How can I convert old unix executable sound files?

Discussion in 'macOS' started by Baron83, Aug 6, 2008.

  1. Baron83 macrumors newbie

    Aug 6, 2008
    I have a bunch of old (system 7) sound files I can't use in X. They have no file names only the sound title. Command-I lists just the name and Unix Executable File. No wma, aaif, etc. Does anyone know a way to convert these to usable files?
  2. Baron83 thread starter macrumors newbie

    Aug 6, 2008
  3. wrldwzrd89 macrumors G5


    Jun 6, 2003
    Solon, OH
    Just thought I'd mention SystemSound Extension - it converts System 7 sound files, and can play them too - even on Intel Macs.
  4. Dan Appleby macrumors newbie

    Jun 11, 2013
    Sorry to raise an old thread!

    I am having a similar issue to the OP...

    I recorded my old band ages ago (2003 - maybe earlier) using a classic iMac running OS 9 and Logic 5 (i think), and have just found the backups I made. The audio files appear as Unix Executable Files (see attachment), and I can't get any audio software to play them back for love nor money. I seem to remember the original file format being SDII (.sd2 or Sound Designer 2 format).

    I have tried the system sound extension mentioned but it doesn't seem to work on OS X 10.8 and the original software developers email address just bounces every time I try to contact.

    I have however, been able to extract the original audio from the files by importing the 'raw' data into audacity... but this is mega time consuming and would literally take me weeks!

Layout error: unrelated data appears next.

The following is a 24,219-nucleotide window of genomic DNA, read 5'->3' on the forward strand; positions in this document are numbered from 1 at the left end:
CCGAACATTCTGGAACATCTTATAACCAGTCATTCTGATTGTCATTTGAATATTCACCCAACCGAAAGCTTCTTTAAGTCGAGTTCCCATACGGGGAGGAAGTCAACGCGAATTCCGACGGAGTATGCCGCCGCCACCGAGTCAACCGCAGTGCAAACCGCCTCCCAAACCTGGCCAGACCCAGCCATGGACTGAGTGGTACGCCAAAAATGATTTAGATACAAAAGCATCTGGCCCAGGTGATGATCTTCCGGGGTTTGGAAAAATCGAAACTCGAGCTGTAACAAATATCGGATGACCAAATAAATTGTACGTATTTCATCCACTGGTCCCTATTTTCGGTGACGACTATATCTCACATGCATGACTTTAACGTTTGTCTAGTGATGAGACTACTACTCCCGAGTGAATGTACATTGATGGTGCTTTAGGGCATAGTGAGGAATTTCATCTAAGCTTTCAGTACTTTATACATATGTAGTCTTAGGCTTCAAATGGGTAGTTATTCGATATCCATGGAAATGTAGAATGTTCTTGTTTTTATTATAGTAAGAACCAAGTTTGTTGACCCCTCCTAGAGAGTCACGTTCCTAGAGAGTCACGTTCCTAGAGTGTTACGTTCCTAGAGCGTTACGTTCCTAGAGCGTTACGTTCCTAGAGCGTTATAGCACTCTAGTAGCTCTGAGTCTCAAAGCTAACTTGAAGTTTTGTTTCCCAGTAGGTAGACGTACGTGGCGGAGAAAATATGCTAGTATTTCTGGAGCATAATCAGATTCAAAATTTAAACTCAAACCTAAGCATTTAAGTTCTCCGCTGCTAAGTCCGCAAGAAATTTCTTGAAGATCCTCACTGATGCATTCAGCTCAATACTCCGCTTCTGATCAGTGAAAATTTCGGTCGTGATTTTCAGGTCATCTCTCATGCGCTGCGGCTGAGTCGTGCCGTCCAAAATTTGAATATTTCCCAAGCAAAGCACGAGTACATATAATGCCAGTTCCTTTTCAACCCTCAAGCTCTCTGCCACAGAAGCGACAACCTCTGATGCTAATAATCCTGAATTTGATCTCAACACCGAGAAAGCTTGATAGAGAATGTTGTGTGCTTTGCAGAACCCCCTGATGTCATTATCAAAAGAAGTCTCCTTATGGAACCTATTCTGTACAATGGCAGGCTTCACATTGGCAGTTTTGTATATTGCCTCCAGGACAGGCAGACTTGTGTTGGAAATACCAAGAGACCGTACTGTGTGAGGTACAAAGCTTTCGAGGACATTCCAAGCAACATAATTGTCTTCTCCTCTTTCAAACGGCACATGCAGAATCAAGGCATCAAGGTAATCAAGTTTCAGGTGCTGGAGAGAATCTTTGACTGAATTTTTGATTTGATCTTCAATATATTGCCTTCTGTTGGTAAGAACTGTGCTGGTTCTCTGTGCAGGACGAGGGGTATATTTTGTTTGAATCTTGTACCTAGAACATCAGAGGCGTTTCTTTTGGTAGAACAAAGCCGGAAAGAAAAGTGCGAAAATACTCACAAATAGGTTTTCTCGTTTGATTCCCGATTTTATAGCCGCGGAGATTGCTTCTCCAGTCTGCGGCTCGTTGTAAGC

I guess what I'm looking for is a bit of software that will batch convert the raw audio data into a readable .wav or .aif audio file, that will run on OS X 10.8.4.

    Does anyone out there know a solution??

    Any help would be hugely appreciated.


    Attached Files:

  5. benwiggy macrumors 68020

    Jun 15, 2012
    Just to point out that any file without any file association to an application, that also has the x flag set, will appear as a Unix executable.

    "Classic" Mac sound files were saved as AIFF on the resource fork, rather than the data fork.

    I can't suggest an app for automation, but you might see if Automator and QuickTime Player will do anything.
  6. switon macrumors 6502a

    Sep 10, 2012
    RE: sox...

    Hi Dan,

    Have you tried "sox"? See the man page for "soxformat", it literally lists hundreds of sound file protocols that it will convert, including your sd2 format. I have used "sox" in batch mode before to automate the conversion of hundreds of sound files.

    "sox" is available from MacPorts.

    Good luck,

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